Search tips
Search criteria 


Logo of bmjThis ArticleThe BMJ
BMJ. 2007 October 27; 335(7625): 845.
PMCID: PMC2043456

Botched abortions kill more than 66 000 women each year

More than 66 000 women around the world die each year because of botched abortions, an international conference on safe abortion heard this week.

The conference in London, organised by the family planning body Marie Stopes International to mark the 40th anniversary of the UK's Abortion Act, called on all governments to recognise safe abortion as a basic human right.

Elizabeth Maguire, president of the reproductive rights organisation Ipas, said new data showed that the number of deaths from unsafe abortions had remained virtually unchanged over the last decade—and that in Africa it had even increased. This continuing toll was a “moral outrage and a gross violation of basic human rights,” she said. “How many more poor women and girls must suffer or die before we start taking action?”

A Nicaraguan obstetrician and gynaecologist, Arnoldo Toruno, said that his country's decision a year ago to outlaw abortion completely was already leading to many unnecessary deaths. The new law didn't stop abortions happening, he said—it only made them unsafe. A new study in his own hospital showed that 35% of women who were treated for miscarriage admitted they had had an induced abortion.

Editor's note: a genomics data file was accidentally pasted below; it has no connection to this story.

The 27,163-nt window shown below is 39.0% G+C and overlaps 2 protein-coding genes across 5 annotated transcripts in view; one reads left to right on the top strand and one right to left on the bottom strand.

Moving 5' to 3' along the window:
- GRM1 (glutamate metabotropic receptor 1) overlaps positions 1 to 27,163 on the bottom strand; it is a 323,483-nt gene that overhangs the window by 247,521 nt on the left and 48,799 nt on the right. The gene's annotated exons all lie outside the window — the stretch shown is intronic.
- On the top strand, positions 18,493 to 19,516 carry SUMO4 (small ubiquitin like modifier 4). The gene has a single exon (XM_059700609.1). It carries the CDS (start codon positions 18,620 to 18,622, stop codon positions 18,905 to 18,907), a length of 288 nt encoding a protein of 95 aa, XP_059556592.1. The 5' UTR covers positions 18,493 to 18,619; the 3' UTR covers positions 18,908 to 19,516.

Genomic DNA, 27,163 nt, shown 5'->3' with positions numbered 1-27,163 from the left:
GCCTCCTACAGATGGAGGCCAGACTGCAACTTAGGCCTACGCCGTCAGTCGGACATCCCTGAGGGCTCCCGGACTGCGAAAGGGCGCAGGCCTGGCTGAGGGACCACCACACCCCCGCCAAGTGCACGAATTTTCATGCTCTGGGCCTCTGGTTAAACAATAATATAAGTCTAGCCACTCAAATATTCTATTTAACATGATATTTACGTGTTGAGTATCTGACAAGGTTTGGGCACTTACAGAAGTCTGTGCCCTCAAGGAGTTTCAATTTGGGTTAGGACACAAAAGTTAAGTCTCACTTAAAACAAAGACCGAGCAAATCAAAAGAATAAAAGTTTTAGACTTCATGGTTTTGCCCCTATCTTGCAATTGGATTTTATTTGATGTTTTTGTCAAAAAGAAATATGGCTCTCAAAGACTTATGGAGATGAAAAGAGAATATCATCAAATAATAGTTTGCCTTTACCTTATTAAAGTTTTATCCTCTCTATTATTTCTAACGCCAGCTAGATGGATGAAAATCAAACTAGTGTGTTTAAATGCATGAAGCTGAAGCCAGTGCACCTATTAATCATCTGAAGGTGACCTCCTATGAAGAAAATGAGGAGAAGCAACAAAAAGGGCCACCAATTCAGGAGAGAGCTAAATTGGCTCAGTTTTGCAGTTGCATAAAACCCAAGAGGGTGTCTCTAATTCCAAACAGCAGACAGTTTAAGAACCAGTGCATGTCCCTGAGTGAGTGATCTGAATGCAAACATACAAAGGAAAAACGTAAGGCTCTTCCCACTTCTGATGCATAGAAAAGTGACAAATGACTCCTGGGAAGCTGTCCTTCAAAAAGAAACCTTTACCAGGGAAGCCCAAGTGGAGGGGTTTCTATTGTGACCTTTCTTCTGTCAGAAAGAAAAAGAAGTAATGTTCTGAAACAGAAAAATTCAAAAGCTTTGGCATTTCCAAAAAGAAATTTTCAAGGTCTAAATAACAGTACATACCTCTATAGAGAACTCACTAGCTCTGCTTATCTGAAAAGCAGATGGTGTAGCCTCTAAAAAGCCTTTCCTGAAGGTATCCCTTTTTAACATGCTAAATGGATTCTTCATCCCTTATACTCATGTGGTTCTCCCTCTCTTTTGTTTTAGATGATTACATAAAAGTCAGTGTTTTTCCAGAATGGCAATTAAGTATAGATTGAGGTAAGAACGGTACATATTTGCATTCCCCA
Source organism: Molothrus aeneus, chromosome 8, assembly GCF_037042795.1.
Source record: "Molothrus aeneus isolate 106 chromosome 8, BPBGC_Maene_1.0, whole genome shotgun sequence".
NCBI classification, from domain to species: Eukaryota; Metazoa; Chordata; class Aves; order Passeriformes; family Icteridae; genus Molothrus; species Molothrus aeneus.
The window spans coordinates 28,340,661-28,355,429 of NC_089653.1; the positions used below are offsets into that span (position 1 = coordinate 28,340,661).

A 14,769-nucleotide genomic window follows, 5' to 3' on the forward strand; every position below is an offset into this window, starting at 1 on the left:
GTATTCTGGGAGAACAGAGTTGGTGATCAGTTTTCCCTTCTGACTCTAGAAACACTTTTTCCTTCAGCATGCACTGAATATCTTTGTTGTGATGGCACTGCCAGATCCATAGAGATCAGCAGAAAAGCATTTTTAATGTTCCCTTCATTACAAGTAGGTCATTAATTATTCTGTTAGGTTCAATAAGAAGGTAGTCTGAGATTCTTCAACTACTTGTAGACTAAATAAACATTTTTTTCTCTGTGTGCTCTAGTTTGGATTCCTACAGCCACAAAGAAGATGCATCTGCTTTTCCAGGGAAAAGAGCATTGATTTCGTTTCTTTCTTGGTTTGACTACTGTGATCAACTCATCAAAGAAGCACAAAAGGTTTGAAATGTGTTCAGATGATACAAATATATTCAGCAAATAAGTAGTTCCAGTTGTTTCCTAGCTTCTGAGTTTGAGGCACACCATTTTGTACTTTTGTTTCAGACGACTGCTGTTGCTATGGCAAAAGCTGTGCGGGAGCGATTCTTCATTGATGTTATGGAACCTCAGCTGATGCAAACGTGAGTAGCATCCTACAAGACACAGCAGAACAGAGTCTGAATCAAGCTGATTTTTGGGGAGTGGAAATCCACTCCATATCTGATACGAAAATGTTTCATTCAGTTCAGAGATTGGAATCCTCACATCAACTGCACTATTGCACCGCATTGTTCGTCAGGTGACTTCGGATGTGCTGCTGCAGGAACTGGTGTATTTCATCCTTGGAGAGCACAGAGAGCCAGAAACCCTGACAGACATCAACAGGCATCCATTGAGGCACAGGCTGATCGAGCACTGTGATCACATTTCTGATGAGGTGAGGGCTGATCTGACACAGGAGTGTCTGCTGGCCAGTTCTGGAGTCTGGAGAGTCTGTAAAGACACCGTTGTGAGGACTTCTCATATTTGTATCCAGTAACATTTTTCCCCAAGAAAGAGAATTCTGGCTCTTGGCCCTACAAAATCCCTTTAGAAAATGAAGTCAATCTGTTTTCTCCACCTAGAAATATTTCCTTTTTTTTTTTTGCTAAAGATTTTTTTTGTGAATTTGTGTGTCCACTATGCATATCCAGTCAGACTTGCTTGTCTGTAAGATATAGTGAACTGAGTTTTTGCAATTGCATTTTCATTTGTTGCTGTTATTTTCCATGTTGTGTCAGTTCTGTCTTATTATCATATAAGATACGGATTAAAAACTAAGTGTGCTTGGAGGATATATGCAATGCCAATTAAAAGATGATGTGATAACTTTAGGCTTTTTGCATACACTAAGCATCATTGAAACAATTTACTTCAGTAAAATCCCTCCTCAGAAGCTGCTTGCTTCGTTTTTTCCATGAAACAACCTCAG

Dr Toruno said, “What is happening is a tragic example of politicians playing with women's lives. In fact, poor women are paying the price with their health and their lives. This is a real crisis.”

The country's new law also meant that some women who had had miscarriages—or even ectopic pregnancies—were not getting the treatment they needed, because the medical community was so afraid of violating the law.

Fred Sai, an adviser to the president of Ghana, told delegates that up to a third of maternal deaths in some African countries resulted from unsafe abortions.

“Women in developing countries are the most likely to suffer because of restrictive reproductive laws,” Professor Sai said. It was a paradox that often these laws were handed down by colonial powers that had now liberalised their own abortion laws, he said. “I often wish we could have gained our independence yesterday so we could inherit the British law that now exists rather than that of 50 years ago.”

But Christine Kaseba-Sata, a consultant obstetrician and gynaecologist at Zambia's University Teaching Hospital, said that even where laws were more liberal, this did not always benefit most women. In her country, for instance, abortion was legal.

The problem was that the law required women to get the permission of three doctors, one of whom had to be a specialist. Eighty per cent of doctors work in Zambia's capital, Lusaka, she pointed out; elsewhere it would be a luxury to find three doctors in a single hospital.

Because the providers were not available, women turned to “clandestine, illegal abortions.” As a result, many women were dying, and others were being left “reproductive cripples,” she said.

Articles from The BMJ are provided here courtesy of BMJ Publishing Group